Rapid population growth within urban areas is leading to parking problems.
Modern cities have bolstered the need for cars and, as a consequence, the need for parking. Accommodating parking needs will be one of the greatest challenges in the development of sustainable cities in the near future. It is critical to provide enough parking without overdoing it, and integrating parking facilities into existing communities is always complicated.
Large expanses of surface parking have negative impacts on the urban fabric. Multi-level parking garages are expensive and often leave entire city blocks with little street level activity.
A recent study conducted in Seattle by Ben Broesamle, an aspiring real estate development and investment leader specializing in human and transit-oriented development, noted that urban parking must be reconsidered as cities move toward a sustainable future.
Seattle faces a projected growth rate of nearly 25 per cent over the next 18 years and will be home to 156,195 new residents by 2030. The challenge in Seattle, as in many cities in Australia, will be to work toward a sustainable future by creating an increasingly walkable, enjoyable, economically successful and diverse place to live.
Based on information provided by the Institute of Transportation Engineers (ITE), Broesamle’s study analysed the ‘mobility spatial efficiency’ within the city.
According to the ITE, typical on-street auto parking requires 200 square feet of space per vehicle not including right-of-way for maneuvering, while a parked car in a garage takes up 300 to 450 square feet depending on the specifics of maneuvering aisles and structural design.
On the other hand, each citizen using public transport or a bicycle requires only 12 square feet of parking space. This comparison demonstrates how private cars take precious space from the urban fabric of a sustainable and growing city, Broesamle explained.
“Let’s imagine that half of these 156,195 additional residents by 2030 brought a car with them: 78,097 cars. According to ITE standards, we would need to allocate approximately 200 square feet to park each one in on-street parking spaces. To park them would require 358 acres of parking spaces—imagine a square lot composed entirely of parking the length of thirteen football fields on each side,” he said.
According to Broesamle, Seattle – like many other cities – faces a stark choice: create more space for parking or have active, walkable, aesthetically pleasing, sustainable urban environments. To fit more people, more activities, and more economic drivers into the same space comfortably, he proposes to encourage people to live comfortably and conveniently without a private car.
As a result, 200 to 450 square feet of space per adult – space currently under-utilized as car storage – could be turned into public areas and recreational facilities such as sidewalk cafes, parks, bike lanes and pedestrian paths.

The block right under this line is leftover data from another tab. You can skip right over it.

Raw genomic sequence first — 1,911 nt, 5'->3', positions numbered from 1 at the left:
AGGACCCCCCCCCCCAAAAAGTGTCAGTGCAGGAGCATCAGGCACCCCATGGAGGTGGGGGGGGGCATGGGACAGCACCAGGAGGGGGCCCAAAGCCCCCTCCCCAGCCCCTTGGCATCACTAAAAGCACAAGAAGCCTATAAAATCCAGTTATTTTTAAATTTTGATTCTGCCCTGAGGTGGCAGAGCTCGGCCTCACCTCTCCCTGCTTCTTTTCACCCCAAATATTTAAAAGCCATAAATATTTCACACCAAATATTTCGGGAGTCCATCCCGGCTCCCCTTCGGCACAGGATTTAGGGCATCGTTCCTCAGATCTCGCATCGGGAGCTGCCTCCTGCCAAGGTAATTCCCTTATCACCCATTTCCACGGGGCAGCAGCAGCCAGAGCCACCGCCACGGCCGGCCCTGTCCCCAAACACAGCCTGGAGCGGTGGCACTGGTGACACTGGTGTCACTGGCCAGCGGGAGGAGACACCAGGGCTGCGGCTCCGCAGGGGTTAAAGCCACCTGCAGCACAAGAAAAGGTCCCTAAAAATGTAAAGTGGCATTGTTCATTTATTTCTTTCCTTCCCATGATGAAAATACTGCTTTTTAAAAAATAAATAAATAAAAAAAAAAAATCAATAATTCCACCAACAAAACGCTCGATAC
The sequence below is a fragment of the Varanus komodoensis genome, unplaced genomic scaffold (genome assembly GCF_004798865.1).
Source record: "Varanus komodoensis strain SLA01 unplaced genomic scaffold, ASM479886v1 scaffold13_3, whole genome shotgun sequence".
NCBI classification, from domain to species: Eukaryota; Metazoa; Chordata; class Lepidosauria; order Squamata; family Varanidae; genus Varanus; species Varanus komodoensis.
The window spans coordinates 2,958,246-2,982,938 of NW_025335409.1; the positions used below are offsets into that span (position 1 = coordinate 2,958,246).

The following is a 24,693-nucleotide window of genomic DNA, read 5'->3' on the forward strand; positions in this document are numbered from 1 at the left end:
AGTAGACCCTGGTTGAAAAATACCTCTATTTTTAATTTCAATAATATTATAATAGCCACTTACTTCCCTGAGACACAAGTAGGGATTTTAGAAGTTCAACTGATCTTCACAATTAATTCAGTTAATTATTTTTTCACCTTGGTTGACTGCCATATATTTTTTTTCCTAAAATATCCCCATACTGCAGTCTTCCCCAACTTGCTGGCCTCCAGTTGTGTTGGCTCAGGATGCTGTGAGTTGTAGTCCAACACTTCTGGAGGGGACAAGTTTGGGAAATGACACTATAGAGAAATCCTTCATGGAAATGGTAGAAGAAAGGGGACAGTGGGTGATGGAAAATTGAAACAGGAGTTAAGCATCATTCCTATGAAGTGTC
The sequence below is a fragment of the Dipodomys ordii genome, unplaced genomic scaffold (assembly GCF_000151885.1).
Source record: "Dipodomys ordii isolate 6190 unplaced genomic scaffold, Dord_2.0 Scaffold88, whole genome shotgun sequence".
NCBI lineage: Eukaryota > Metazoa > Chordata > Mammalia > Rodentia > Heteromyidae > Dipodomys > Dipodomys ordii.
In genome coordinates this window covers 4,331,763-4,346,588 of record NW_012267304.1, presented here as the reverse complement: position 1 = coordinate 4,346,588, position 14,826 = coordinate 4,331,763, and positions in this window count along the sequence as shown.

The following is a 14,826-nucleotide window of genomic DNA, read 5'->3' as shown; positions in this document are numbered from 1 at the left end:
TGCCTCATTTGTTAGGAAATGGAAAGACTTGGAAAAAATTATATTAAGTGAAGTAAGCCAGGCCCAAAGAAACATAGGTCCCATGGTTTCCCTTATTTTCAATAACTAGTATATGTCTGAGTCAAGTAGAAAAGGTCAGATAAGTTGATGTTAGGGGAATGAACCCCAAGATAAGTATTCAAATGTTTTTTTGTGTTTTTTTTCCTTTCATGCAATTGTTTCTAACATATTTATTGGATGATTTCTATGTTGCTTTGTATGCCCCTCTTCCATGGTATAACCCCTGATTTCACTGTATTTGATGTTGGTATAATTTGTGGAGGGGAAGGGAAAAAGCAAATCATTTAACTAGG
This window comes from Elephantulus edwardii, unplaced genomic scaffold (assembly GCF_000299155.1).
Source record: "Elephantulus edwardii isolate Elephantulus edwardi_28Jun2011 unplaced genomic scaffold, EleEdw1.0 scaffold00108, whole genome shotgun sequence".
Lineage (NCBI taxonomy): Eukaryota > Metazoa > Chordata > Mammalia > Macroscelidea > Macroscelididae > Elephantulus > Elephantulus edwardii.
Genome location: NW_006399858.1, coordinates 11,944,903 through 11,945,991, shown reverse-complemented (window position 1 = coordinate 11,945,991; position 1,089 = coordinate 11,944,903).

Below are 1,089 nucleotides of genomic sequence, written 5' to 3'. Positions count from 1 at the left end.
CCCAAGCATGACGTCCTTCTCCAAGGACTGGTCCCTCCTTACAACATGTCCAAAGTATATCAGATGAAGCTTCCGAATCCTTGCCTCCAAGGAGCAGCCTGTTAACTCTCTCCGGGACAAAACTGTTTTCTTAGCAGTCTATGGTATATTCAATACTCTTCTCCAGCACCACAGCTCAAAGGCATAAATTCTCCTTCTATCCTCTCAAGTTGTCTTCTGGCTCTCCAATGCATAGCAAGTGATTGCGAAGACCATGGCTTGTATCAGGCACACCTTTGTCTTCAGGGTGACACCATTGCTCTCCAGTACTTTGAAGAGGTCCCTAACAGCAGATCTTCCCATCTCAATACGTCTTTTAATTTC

To allow this, urban zoning regulations should be changed. For example, new commercial and multi-family residential developments without parking are permissible under Seattle’s zoning code provided they are located in an ‘urban village’ within a quarter mile of a frequent transit stop, in an urban centre, or in a station area overlay district.
“Still, developers often over-park their developments in the belief that units will be more marketable, in order to obtain financing from risk adverse lenders or because they don’t fully realize what the market trends are. Currently, developers typically build about one parking space for every two apartments in the Belltown Urban Village and Denny Triangle Urban Village of the Downtown Urban Center. If we think this is a good idea, we’re not thinking ahead,” Broesamle said.
Another way to reduce parking spaces without eliminating them completely, is the shared parking system. This scheme consists of a parking area jointly used by different buildings and facilities in an area. This allows users to take advantage of different peak parking times.
For example, many businesses or government offices require parking during normal daytime business hours on weekdays, while restaurants and bars peak in the evenings and on weekends. This presents an opportunity for shared parking arrangements.
Historically, local zoning ordinances have not permitted shared parking, stating that if two or more uses are located on the same lot or in the same structure, the total number of parking spaces required equals the sum of spaces required for each individual use.
Since most parking spaces are only used some of the time, this policy leads to the underutilization of many parking facilities, with a significant portion of spaces unused. By allowing and encouraging shared parking, local jurisdictions can decrease the total number of spaces required.
This will foster more efficient use of land and create more opportunities for urban and landscape developments.